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Clarion Native Affected by Hurricane Florence
FRISCO, North Carolina (EYT) – Although Clarion may be a distance from the coastal areas taking the brunt of this fall’s tropical storms, some former Clarion natives found themselves in the path of nature’s most recent force of destruction, Hurricane Florence.
Branden Kadunce, who is a Clarion native, and his girlfriend, Amber Roth, who lived in Clarion while attending Clarion University, have been living in Frisco, a small town on Hatteras Island in the Outer Banks area of North Carolina, for the last decade.
Having lived on the island for so long, Hurricane Florence isn’t their first brush with a monster storm. Their home was seriously damaged by the flooding caused by Hurricane Matthew two years ago.
Kadunce told exploreClarion.com., “Matthew was kind of a surprise because we hadn’t had flooding like that in this area since we’d been here. Even our landlord, who has been here a lot longer, hadn’t seen flooding like that,”
The house Kadunce and Roth live in was flooded by two feet of water during the storm, causing them to have to remodel the entire first floor after the storm.
Kadunce said that the remodeling then brought its own special challenges.
“Our house in insane because it is so old, it has been pieced together over the years. There were walls inside the walls, and stairs under the stairs. It’s one of the original houses, where the two by fours are literally two by four inches, and it had the old cut nails holding the floor down. It was definitely an experience.”
Though Hurricane Matthew was one of the worst storms they’ve weathered, Kadunce and Roth have been through several others in the almost eleven years they’ve been living on Hatteras Island.
“We haven’t left for a storm yet,” Kadunce noted. “It’s one of those things, I personally like to stay because if something happens we can fix it immediately.”
Kadunce said that during Hurrican Matthew, there were items in their home that they were able to move and save as the water came in that they wouldn’t have taken time to move if they’d evacuated. They were also able to start cleaning up as soon as the water receded, mitigating some of the damage that would have been worse if the house had sat vacant while they tried to return from an evacuation.
He also explained that pet owners face the additional challenge of figuring out how to transport and house their pets during an evacuation. Kadunce and Roth have three cats and three snakes, which adds an extra dimension to packing up and evacuating safely, especially when evacuees do not know how soon they’ll be able to return home.
“There have been times the roads have washed out and people couldn’t get back for five or six days or even longer, up to two weeks at one time,” he said.
Though he prefers to ride out storms whenever possible, he does admit that the size and power of the storm still plays into his decision making process.
“A cat four is scary, and I don’t know if we’d stay for that or not.”
He also noted that this time around, the evacuation order was put into effect far earlier than in previous storms.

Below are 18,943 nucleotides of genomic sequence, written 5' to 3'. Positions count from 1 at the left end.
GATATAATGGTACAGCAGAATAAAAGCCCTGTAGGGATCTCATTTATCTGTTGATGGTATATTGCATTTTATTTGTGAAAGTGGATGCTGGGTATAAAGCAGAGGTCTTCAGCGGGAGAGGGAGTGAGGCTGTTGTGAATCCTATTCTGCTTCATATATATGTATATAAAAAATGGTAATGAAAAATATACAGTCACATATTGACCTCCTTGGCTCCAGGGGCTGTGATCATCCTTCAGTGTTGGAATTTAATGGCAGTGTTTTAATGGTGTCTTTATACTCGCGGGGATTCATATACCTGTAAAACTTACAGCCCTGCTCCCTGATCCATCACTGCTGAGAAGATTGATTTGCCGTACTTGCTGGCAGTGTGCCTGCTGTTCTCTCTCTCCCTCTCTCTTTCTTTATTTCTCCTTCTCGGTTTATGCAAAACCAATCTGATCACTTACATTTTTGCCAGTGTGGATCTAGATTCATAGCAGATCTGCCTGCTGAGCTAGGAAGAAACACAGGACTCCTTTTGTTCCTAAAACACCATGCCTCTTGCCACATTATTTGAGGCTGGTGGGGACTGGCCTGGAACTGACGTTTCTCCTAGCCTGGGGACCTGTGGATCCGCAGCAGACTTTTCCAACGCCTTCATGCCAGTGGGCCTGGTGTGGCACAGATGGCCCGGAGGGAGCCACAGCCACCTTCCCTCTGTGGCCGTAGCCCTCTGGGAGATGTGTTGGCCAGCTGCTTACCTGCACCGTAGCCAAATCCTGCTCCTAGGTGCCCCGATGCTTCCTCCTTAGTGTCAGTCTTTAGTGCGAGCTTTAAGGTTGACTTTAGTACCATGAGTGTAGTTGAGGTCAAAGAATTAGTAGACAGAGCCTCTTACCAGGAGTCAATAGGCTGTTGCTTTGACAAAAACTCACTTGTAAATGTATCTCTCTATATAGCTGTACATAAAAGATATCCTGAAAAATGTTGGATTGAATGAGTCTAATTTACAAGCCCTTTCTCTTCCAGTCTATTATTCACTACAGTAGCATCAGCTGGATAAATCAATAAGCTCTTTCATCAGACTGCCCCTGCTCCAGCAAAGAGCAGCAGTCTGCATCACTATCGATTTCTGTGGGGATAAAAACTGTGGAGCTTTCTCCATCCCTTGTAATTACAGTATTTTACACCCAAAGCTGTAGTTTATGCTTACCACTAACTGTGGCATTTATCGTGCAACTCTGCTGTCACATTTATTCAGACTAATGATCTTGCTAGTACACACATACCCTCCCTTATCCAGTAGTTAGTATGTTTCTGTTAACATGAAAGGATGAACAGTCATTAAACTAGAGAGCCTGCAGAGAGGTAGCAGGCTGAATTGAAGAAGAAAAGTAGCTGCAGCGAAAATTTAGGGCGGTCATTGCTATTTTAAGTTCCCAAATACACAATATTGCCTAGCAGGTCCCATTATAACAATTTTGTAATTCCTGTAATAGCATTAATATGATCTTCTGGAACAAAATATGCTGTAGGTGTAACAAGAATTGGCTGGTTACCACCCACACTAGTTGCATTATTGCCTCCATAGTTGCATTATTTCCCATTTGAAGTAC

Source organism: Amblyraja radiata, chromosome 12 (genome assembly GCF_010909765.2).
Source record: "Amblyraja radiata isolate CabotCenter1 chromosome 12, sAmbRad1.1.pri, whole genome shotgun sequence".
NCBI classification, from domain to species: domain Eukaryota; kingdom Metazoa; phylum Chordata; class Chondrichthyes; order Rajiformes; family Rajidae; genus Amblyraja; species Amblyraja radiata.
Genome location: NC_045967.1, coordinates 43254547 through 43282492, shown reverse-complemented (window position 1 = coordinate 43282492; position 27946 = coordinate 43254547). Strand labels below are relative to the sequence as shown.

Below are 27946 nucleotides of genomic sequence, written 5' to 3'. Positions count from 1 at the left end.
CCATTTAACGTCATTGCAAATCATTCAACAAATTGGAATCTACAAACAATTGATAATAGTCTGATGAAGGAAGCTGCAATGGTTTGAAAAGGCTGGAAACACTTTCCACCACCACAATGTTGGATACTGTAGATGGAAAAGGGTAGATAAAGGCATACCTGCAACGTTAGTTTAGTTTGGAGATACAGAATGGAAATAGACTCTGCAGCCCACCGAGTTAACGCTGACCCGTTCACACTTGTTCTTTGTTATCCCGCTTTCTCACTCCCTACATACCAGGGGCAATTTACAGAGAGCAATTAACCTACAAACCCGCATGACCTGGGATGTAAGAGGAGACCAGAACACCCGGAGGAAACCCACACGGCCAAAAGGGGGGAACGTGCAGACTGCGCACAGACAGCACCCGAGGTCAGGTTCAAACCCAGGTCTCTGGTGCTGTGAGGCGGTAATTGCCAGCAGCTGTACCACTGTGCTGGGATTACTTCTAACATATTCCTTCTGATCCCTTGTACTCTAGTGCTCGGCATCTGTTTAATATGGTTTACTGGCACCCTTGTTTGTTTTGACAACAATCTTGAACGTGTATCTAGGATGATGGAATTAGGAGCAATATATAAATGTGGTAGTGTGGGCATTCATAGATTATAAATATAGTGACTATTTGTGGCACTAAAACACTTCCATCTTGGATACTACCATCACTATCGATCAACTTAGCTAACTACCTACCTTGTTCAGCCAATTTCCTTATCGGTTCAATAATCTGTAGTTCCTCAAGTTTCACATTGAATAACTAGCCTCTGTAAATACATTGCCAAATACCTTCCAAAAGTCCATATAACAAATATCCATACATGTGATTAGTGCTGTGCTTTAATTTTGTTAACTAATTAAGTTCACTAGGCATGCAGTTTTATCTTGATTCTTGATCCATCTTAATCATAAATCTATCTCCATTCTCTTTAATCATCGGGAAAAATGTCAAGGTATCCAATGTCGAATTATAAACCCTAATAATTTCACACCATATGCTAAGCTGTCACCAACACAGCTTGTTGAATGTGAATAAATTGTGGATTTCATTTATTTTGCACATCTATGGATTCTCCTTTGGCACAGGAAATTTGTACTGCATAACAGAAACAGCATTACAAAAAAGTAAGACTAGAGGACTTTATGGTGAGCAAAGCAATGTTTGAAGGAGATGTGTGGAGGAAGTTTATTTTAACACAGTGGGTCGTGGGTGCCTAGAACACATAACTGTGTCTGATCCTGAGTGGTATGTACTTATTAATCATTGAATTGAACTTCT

“We do have a new governor, and he called the evac a lot sooner than our previous governor. We normally make it to the top disaster areas because people get stuck here.”
“I think the biggest thing is because we are a tourist area they wanted to get people off the island just in case the worst did happen. Even now, if we had double the people we have, I don’t know if the island could support that. They were a lot better prepared this time than for some of the past storms.”
Though Florence made landfall further to the north of their area than expected, Hatteras Island and the surrounding area was still feeling some of the effects.
Highway 12, heading north, began taking overwash of the dunes at the “S” curves near Rodanthe on Thursday. As of Friday evening, it remained closed due to water and debris on the roadway.
Kadunce and Roth traveled north earlier in the week to stock up on supplies and pet food under the looming uncertainty of storm, unsure how long they might be trapped on the island if the storm caused the kind of havoc they’d seen before.
“I think we sat in traffic for two hours. Half of the gas stations were out of regular and mid-grade gas, and some were already out of gas completely,” Kadunce said.
He also noted that the gas situation and the traffic became worse as the week progressed, especially as the overwash issues began on Highway 12.
“They were running out of gas at most of the gas stations, and a bit of overwash north of us was causing traffic to back up about five miles.”
Local residents, aware of the kind of issues a storm could bring, began battening down for whatever Florence might bring them, even moving their vehicles, leaving an entire line of cars and trucks parked on the slightly higher ground along Park Road near the Billy Mitchell Airport.
As the storm made landfall further to the north, the residents of Hatteras Island didn’t see the worst of the effects.
“We just had some high winds. We only lost power in our particular area for about twenty minutes. It went off, and they got it back on really quickly.”
Though the island escaped the brunt of the storm, with no sound side flooding and no serious power outages, as of Saturday morning, it remains closed off from the mainland until roads and bridges can be inspected. Highway 12 still remained flooded in some areas where waves broke through eight-foot dunes and deposited soft sand and up to two feet of water.
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